So yesterday was our drop-off, where we're dropped off in small groups
all around the city and told to get information about a specific site.
My site was the NAIROBI HOSPITAL!! We walked in and asked if we could
walk around and check out the facilities, and she told us to write a
letter to the hospital CEO explaining who we were. So we did, and
waited an hour and a half (people don't really DO the on-time thing
here, which might be a rough adjustment for me. They follow Africa
time.) Then the receptionist took us ALL around the hospital -- it was
amazing! We went in the endoscopy ward, regular ward, children's ward,
maternity ward, delivery ward...
everywhere! The charge nurses in each ward showed us the rooms, even
ones with people in them! We saw a newborn baby pass us by, and
children with casts and head bandages sitting in their “basking room”
– a playroom in the sun. This hospital is private and was founded to
serve the European population... so it was really really really nice.
Which surprised me! But the other group went to the "black" public
hospital, Kenyatta, which was waaaay less nice. So interesting to see
the remnants of colonialism. I kept wondering… “Where does all this
money come from??” I’m sure I’ll be answered in time. Our hospital had
MRI machines, endoscopy scopes, beautiful "en suite" private rooms...
and is also the most expensive hospital in Kenya. It was beautiful,
with open balconies everywhere, but they will also turn you away if
you can't pay straight-up. Real talk. It's so interesting to see the
dichotomies and divisions, and I can't wait to learn more about the
healthcare structure here.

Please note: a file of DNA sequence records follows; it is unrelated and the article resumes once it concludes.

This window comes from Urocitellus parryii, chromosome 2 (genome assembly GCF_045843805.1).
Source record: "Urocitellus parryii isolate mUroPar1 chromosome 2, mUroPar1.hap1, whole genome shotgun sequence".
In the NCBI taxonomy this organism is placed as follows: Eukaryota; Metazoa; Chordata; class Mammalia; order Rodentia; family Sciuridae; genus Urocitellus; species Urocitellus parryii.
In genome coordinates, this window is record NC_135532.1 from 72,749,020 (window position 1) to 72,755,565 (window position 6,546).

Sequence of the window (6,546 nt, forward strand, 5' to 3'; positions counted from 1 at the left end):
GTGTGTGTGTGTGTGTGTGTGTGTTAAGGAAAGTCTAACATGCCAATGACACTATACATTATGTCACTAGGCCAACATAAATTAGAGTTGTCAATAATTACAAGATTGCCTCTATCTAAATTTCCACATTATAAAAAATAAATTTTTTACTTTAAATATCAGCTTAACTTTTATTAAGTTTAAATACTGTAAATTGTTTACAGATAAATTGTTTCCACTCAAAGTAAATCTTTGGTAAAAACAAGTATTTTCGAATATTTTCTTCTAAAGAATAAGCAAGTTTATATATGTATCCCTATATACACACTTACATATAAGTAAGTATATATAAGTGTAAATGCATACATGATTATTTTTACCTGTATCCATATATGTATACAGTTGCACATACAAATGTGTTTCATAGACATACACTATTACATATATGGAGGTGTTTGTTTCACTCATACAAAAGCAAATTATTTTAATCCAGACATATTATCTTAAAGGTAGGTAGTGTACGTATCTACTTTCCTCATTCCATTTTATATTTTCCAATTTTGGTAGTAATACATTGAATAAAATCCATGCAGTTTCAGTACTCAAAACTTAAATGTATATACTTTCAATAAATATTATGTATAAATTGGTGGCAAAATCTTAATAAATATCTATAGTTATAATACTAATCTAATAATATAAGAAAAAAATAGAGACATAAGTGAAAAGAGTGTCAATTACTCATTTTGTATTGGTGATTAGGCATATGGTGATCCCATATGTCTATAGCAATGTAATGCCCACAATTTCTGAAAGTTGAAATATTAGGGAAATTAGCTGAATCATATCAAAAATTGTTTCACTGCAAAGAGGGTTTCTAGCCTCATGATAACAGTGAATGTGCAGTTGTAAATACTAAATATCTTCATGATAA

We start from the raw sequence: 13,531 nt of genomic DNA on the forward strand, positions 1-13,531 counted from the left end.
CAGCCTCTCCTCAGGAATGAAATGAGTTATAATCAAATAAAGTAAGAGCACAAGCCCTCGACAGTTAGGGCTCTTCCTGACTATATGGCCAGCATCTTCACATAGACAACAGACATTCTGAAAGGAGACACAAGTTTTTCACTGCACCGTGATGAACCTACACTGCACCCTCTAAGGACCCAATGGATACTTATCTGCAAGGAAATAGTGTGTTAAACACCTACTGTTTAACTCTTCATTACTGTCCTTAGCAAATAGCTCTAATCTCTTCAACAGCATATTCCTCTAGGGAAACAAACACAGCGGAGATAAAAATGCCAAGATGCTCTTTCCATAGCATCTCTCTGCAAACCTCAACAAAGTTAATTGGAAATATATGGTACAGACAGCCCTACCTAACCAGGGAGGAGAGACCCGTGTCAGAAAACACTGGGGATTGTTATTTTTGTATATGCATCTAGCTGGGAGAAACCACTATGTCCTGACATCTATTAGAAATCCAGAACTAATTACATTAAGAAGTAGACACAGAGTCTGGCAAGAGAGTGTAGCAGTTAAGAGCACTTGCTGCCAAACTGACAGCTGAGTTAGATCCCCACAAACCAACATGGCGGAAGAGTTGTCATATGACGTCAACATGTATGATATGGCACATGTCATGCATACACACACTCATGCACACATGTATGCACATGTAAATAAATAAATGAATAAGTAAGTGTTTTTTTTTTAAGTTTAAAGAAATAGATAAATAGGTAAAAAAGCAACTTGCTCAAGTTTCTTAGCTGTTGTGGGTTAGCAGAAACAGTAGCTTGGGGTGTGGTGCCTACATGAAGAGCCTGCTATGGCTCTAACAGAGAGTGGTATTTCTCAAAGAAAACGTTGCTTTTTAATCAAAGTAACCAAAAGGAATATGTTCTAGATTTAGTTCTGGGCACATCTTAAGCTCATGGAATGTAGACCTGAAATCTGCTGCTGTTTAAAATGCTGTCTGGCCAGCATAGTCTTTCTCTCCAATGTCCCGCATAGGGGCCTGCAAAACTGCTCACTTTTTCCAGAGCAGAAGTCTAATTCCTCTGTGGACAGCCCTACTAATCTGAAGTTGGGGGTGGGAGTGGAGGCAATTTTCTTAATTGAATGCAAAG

Today we went into the city with our Swahili teachers and did a
walking tour of Nairobi. It's so interesting -- it's a regular city,
but everything is like 30 or 40 years old and hasn't been kept up at
all. It's like there was a big influx of money, but then everything
was abandoned. The buildings are dirty and cracked, there's trash
everywhere, the buses are old and the upholstery is splitting. There
are people EVERYWHERE, and they're all staring at us! We totally stick
out -- we saw a total of 10 other white people the entire time we were
in the city. I've never been such a spectacle before!
We had lunch at this place called "Sizzlin", which was super yummy!
Everything in Kenya is super starchy, so I'm probably going to have a
little belly when I get back : ) I had "chicken fry", which is
actually fried chicken, with chopati -- a sweet-ish tortilla thing. SO
GOOD! A group of girls and I all ordered different dishes and shared
them with each other, which made me feel like I have friends : ) At
the hostel, we've been eating mashed potatoes with peas, chicken,
french fries, beef stew with chopati... etc.